There is a lot of advice out there about whether or not you should try to keep your purse or wallet from being taken by an attacker. Preventive measures are crucial, of course, for avoiding this scenario, but what happens if you are face to face with someone demanding your money? Should you just hand it over?
This can be a much more complex issue than it seems at first. While most would agree that their lives are worth more than the few dollars in their wallet, there are other factors in play. What if the attacker has a knife or gun? What if you think they're after more than your purse? What if you think they're not really serious at all?
If someone just walks up to you and says "give me your money," do you take the threat seriously? You might want to evaluate what is going on before making your move. For example, if the person demanding your wallet is young and weak, and you are armed with a stun gun or pepper spray canister, perhaps you need not give up your belongings. On the other hand, if the attacker looks big, strong, and serious, you'd probably be safer complying with his orders, whether or not he is armed or you are carrying a self defense device. Regardless, you need to consider the scenario before determining the best course of action.
In most cases, those who demand passerby to hand over their wallet, or try to pickpocket you, are criminals looking to get cash quickly and without a hassle. If this happens in a crowd, perhaps your best course of action is to start yelling or use a personal alarm in order to attract attention to the situation. In the majority of these cases, the attacker will simply run away from the area. On the other hand, if you see a weapon, just hand over your money. It is not worth risking your life to keep it, even if the attacker has no plans to use the weapon against you.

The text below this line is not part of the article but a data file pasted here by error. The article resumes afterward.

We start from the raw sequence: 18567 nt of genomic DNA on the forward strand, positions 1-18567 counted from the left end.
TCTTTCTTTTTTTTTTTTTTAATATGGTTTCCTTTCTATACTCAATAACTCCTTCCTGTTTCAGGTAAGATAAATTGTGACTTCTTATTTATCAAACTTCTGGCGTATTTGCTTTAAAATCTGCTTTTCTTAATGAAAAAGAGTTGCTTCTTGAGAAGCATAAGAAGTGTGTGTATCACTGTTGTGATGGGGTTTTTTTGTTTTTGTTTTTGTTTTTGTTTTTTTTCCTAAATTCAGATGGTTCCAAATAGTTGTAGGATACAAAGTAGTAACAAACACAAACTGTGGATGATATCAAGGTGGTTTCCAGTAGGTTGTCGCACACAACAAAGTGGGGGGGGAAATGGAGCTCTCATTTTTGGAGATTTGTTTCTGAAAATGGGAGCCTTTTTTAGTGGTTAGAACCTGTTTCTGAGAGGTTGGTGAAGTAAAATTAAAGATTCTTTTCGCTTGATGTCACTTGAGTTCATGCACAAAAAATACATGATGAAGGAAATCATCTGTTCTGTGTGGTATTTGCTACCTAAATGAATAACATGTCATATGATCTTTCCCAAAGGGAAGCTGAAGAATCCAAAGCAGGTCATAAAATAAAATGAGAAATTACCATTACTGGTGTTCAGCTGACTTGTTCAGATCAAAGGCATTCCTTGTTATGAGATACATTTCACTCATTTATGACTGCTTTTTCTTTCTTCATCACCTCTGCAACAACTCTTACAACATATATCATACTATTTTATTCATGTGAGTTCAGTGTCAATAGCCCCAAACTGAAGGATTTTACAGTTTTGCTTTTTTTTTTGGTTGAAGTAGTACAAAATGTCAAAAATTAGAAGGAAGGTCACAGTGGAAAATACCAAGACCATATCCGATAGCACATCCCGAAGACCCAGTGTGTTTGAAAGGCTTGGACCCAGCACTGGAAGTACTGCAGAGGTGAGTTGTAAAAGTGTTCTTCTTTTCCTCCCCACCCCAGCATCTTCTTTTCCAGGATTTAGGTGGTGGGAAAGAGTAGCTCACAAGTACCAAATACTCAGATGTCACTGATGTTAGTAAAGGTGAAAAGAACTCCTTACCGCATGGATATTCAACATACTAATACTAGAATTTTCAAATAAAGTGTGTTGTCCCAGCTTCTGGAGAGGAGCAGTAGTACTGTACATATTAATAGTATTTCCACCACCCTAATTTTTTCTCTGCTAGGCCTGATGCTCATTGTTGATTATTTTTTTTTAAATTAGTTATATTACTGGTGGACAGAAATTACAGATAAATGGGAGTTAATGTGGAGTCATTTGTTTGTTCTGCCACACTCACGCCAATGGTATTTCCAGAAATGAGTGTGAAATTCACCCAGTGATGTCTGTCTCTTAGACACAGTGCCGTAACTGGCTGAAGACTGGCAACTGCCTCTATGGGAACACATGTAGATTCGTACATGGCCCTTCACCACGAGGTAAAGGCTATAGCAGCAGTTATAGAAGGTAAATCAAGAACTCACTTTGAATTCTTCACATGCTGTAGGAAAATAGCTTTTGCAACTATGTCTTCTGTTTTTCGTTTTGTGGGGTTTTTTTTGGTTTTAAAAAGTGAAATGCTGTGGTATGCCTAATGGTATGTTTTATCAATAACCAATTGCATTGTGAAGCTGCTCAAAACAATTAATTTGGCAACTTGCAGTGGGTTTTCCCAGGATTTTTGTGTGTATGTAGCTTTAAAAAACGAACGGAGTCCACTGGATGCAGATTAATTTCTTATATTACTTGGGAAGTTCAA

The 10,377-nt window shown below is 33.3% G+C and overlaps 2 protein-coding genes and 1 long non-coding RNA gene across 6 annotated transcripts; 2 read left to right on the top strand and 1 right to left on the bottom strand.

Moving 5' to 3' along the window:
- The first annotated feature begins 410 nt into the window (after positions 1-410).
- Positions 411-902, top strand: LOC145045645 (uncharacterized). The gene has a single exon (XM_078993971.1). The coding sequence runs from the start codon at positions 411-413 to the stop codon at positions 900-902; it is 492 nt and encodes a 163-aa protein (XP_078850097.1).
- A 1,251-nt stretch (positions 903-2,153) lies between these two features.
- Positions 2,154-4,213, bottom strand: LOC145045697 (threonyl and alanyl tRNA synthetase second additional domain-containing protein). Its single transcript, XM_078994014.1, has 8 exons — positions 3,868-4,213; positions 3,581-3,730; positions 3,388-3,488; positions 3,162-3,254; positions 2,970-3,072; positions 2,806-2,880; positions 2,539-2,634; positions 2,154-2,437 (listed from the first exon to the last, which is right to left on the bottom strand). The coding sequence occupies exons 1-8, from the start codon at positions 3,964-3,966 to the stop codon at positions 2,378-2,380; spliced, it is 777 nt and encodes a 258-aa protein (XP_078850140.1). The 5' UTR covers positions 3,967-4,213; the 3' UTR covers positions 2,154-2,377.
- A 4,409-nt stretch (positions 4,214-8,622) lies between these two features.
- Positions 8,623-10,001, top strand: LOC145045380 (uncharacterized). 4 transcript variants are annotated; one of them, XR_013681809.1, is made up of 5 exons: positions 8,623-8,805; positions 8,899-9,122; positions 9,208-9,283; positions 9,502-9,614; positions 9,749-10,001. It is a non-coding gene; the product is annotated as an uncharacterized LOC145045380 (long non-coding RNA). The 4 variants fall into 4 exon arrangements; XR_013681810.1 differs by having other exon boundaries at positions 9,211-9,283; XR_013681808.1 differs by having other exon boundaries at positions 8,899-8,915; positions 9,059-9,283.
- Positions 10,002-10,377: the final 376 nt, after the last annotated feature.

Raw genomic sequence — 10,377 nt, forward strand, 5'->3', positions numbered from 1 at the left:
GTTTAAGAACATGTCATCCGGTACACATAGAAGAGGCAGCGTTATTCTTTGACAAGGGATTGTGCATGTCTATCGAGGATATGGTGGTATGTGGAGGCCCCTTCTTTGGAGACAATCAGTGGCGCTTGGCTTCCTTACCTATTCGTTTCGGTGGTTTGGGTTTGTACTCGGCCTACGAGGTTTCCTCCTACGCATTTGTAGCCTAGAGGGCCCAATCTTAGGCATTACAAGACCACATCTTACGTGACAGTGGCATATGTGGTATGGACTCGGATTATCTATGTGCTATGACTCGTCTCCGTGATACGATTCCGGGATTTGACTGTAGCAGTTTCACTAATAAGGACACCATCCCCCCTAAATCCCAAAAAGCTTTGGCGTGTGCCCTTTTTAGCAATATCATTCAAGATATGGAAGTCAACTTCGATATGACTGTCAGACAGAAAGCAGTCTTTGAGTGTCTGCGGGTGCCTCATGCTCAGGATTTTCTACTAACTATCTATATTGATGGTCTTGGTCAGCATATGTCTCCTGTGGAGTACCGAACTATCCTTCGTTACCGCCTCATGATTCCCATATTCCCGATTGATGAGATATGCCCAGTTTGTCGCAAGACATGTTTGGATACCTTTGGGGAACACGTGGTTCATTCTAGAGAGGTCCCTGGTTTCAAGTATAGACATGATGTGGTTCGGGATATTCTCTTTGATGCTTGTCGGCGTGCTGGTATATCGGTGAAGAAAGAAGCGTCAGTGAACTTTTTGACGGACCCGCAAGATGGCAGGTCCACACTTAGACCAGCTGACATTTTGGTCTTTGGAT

Another option that has been recommended is tossing your wallet or purse in one direction as you run in the other. This has also been recommended for your car keys in the case of a carjacking, so that you don't get caught in your vehicle with the carjacker. With this method, you are sure to get away, though you'll have to give the assailant what they want in order to guarantee your personal safety. Create distance between yourself, your purse, and your attacker as quickly as possible.
Often, people will consider keeping a second "dummy" wallet or a stash of cash in a separate pocket, so that if an attacker demands your money, you can hand this over rather than your real belongings. While this might seem like an unnecessary step, it can actually be a wise decision if you know you'll be walking around a relatively dangerous area. Of course, if this is the case there are even more effective defense steps you should be taking, such as carrying a keychain canister of pepper spray and a personal alarm.